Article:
We are gathered here today to take part in the most time-honored celebration of the human family, uniting a woman and a man in marriage. Bride and Groom have come to witness before us, telling of their love for each other. We remember, theirs is a love whose source is the affection of those who loved them into being. We remind them that they are performing an act of complete faith, each in the other; that the heart of their marriage will be the relationship they create. In a world where faith often falls short of expectation, it is a tribute to these two who now join hands and hearts in perfect faith.
Groom will you receive Bride as your wife? Will you pledge to her your love, faith and tenderness, cherishing her with a husband’s loyalty and devotion?
Groom answers “I will.”
Minister to Bride: Bride will you receive Groom as your husband? Will you pledge to him your love, faith and tenderness, cherishing him with a wife’s loyalty and devotion?
Bride answers “I will.”
Bride and Groom receive each other from your fathers and mothers, who give you into each other’s keeping, by saying now, each to the other, words which will tell of your love.
I, Groom take you, Bride to be no other than yourself, in all the ways life may find us, tending you in sickness and rejoicing with you in health, as long as we both shall live to love.
I, Bride take you, Groom to be no other than yourself, in all the ways life may find us, tending you in sickness and rejoicing with you in health, as long as we both shall live to love.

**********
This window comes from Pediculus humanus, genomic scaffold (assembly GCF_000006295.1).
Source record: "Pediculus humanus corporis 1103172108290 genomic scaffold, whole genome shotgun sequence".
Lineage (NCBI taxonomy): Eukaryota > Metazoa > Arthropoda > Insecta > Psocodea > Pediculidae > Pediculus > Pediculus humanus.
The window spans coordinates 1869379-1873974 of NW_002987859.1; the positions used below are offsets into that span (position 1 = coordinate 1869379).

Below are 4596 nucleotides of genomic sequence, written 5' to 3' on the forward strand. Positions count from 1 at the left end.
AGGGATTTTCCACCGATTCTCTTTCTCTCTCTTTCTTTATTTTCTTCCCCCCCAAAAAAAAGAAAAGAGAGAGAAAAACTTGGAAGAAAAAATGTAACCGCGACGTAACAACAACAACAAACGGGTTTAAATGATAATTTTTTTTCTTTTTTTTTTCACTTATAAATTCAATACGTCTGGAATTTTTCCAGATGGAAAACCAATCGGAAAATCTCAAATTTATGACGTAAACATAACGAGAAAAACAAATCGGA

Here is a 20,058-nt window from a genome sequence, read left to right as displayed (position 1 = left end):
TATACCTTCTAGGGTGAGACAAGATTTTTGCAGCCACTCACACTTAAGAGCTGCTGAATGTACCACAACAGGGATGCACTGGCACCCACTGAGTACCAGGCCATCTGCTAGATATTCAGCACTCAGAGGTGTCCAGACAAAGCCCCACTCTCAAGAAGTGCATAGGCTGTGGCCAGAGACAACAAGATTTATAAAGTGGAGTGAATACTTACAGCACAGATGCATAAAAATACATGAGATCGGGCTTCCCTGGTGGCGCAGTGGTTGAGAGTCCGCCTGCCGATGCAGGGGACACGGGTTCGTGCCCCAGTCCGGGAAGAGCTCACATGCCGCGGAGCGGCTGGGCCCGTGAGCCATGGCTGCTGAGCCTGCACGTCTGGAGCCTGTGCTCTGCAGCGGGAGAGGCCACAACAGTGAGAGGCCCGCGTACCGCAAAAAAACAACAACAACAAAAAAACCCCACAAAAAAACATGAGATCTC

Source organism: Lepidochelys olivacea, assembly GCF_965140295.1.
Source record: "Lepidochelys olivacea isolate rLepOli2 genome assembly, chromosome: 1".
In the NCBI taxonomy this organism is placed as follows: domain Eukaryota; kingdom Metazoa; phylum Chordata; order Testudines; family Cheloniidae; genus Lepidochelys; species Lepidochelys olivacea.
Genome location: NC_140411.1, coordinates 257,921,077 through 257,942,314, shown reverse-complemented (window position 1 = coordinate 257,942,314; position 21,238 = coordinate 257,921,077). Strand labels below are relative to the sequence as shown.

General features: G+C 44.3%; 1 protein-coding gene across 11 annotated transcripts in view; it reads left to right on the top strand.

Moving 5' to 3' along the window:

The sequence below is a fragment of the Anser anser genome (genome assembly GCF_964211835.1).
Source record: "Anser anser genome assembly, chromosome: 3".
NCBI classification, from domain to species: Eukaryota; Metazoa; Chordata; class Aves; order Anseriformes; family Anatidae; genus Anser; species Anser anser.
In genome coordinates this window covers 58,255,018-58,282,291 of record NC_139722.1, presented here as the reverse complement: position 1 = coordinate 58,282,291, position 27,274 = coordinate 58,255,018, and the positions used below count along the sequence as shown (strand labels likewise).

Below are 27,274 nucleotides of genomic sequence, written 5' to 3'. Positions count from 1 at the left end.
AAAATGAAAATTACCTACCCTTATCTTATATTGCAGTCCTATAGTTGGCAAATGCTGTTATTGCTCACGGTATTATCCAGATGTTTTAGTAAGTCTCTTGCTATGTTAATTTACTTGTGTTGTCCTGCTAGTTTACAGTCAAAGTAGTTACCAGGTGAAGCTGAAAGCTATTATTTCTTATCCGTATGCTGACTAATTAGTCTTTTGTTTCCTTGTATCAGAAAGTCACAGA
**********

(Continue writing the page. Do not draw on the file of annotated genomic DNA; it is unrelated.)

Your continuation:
Will you now give and receive a ring?
Bride and Groom answer together “We will.”
This circlet of precious metal is justly regarded as a fitting emblem of the purity and perpetuity of the Marriage State. The ancients were reminded by the circle of eternity, as it is so fashioned as to have neither beginning nor end; while gold is so incorruptible that it cannot be tarnished by use or time. So may the union, at this time solemnized, be incorruptible in its purity and more lasting that time itself.
Minister hands the ring to the Groom, who places it on the Bride’s finger:
Wear this ring forever, Bride as a symbol of love and peace and of all that is unending.
Minister hands the ring to the Bride, who places it on the Groom’s finger:
Wear this ring forever, Groom as a symbol of love and peace and of all that is unending.
We speak to Bride and Groom of love, in which the trust and freedom of the other person becomes as significant as the trust and freedom of one’s self. We speak to them of generosity, which gathers the beauty of earth for riches, and the kindness which turns away the wrath of foolish men and women. We speak of each of our hopes for their continued growth through patience, one for the other. We speak of our confidence that new levels of understanding, discovered by them in experiences of sorrow and tribulation, shall bring ever new surprises of strength and fortitude they do not now know.
In the years which shall bring Bride and Groom into greater age and wisdom, we pray that their love shall be ever young; that they shall be able always to recover from moments of despair, the lithesome ways of buoyant youth. In this hope may they keep the vows made on this day, in freedom, teaching each other who they are, what they yet shall be, enabling them to know that in the fullness of being, they are more than themselves and more than each other; that they are all of us, and that together we share joyously the fruits of life.
Inasmuch as Bride and Groom have declared their love and devotion to each other before family and friends, I now greet them with you as husband and wife.
Now you will feel no rain, for each of you will be sanctuary to the other. Now you will feel no cold, for each of you will be warmth to the other. Now there is no isolation for you. Now there is no more loneliness. Now you are two, but there is only one life in front of you.
Go now and enter into the days of your togetherness.